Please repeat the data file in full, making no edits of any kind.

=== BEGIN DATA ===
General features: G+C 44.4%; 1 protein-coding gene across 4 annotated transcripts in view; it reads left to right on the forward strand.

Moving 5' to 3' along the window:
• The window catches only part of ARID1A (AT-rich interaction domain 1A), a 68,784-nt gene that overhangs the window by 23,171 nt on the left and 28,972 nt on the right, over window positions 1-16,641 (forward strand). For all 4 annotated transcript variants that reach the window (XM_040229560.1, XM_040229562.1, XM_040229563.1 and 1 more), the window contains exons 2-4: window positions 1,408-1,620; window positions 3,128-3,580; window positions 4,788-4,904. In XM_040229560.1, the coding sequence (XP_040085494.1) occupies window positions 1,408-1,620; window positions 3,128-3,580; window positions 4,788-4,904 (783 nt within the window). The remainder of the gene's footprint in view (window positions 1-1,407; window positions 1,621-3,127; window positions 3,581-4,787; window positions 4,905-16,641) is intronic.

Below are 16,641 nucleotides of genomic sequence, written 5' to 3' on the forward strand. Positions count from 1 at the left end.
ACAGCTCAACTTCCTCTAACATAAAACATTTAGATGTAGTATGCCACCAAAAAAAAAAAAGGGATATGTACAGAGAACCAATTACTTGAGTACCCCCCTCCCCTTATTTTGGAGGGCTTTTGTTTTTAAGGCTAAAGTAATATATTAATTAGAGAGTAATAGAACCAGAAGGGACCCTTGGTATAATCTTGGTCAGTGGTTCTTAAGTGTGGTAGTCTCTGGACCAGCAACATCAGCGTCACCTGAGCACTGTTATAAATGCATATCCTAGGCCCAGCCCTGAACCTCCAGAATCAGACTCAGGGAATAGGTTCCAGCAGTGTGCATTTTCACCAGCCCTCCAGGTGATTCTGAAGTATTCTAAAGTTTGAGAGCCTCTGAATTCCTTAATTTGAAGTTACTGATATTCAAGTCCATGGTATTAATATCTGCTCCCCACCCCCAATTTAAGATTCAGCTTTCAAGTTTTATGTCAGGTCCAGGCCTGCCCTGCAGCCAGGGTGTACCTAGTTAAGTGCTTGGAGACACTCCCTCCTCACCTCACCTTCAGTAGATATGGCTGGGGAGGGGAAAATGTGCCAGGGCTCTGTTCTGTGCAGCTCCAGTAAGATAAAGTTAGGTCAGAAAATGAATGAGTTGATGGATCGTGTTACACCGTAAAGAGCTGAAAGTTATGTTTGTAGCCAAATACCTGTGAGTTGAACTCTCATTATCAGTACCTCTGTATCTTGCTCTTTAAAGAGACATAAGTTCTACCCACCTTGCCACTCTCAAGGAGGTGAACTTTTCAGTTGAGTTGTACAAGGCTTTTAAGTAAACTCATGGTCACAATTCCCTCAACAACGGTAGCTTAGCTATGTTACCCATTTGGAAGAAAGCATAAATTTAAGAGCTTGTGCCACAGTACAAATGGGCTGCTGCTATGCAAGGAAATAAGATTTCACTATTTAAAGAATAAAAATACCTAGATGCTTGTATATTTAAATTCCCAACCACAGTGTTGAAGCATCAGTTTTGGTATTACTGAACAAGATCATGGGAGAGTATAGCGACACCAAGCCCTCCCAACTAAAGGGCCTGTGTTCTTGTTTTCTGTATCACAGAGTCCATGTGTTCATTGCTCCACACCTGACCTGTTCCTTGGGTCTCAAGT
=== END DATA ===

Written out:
General features: G+C 44.4%; 1 protein-coding gene across 4 annotated transcripts in view; it reads left to right on the forward strand.

Moving 5' to 3' along the window:
• The window catches only part of ARID1A (AT-rich interaction domain 1A), a 68,784-nt gene that overhangs the window by 23,171 nt on the left and 28,972 nt on the right, over window positions 1-16,641 (forward strand). For all 4 annotated transcript variants that reach the window (XM_040229560.1, XM_040229562.1, XM_040229563.1 and 1 more), the window contains exons 2-4: window positions 1,408-1,620; window positions 3,128-3,580; window positions 4,788-4,904. In XM_040229560.1, the coding sequence (XP_040085494.1) occupies window positions 1,408-1,620; window positions 3,128-3,580; window positions 4,788-4,904 (783 nt within the window). The remainder of the gene's footprint in view (window positions 1-1,407; window positions 1,621-3,127; window positions 3,581-4,787; window positions 4,905-16,641) is intronic.

Below are 16,641 nucleotides of genomic sequence, written 5' to 3' on the forward strand. Positions count from 1 at the left end.
ACAGCTCAACTTCCTCTAACATAAAACATTTAGATGTAGTATGCCACCAAAAAAAAAAAAGGGATATGTACAGAGAACCAATTACTTGAGTACCCCCCTCCCCTTATTTTGGAGGGCTTTTGTTTTTAAGGCTAAAGTAATATATTAATTAGAGAGTAATAGAACCAGAAGGGACCCTTGGTATAATCTTGGTCAGTGGTTCTTAAGTGTGGTAGTCTCTGGACCAGCAACATCAGCGTCACCTGAGCACTGTTATAAATGCATATCCTAGGCCCAGCCCTGAACCTCCAGAATCAGACTCAGGGAATAGGTTCCAGCAGTGTGCATTTTCACCAGCCCTCCAGGTGATTCTGAAGTATTCTAAAGTTTGAGAGCCTCTGAATTCCTTAATTTGAAGTTACTGATATTCAAGTCCATGGTATTAATATCTGCTCCCCACCCCCAATTTAAGATTCAGCTTTCAAGTTTTATGTCAGGTCCAGGCCTGCCCTGCAGCCAGGGTGTACCTAGTTAAGTGCTTGGAGACACTCCCTCCTCACCTCACCTTCAGTAGATATGGCTGGGGAGGGGAAAATGTGCCAGGGCTCTGTTCTGTGCAGCTCCAGTAAGATAAAGTTAGGTCAGAAAATGAATGAGTTGATGGATCGTGTTACACCGTAAAGAGCTGAAAGTTATGTTTGTAGCCAAATACCTGTGAGTTGAACTCTCATTATCAGTACCTCTGTATCTTGCTCTTTAAAGAGACATAAGTTCTACCCACCTTGCCACTCTCAAGGAGGTGAACTTTTCAGTTGAGTTGTACAAGGCTTTTAAGTAAACTCATGGTCACAATTCCCTCAACAACGGTAGCTTAGCTATGTTACCCATTTGGAAGAAAGCATAAATTTAAGAGCTTGTGCCACAGTACAAATGGGCTGCTGCTATGCAAGGAAATAAGATTTCACTATTTAAAGAATAAAAATACCTAGATGCTTGTATATTTAAATTCCCAACCACAGTGTTGAAGCATCAGTTTTGGTATTACTGAACAAGATCATGGGAGAGTATAGCGACACCAAGCCCTCCCAACTAAAGGGCCTGTGTTCTTGTTTTCTGTATCACAGAGTCCATGTGTTCATTGCTCCACACCTGACCTGTTCCTTGGGTCTCAAGT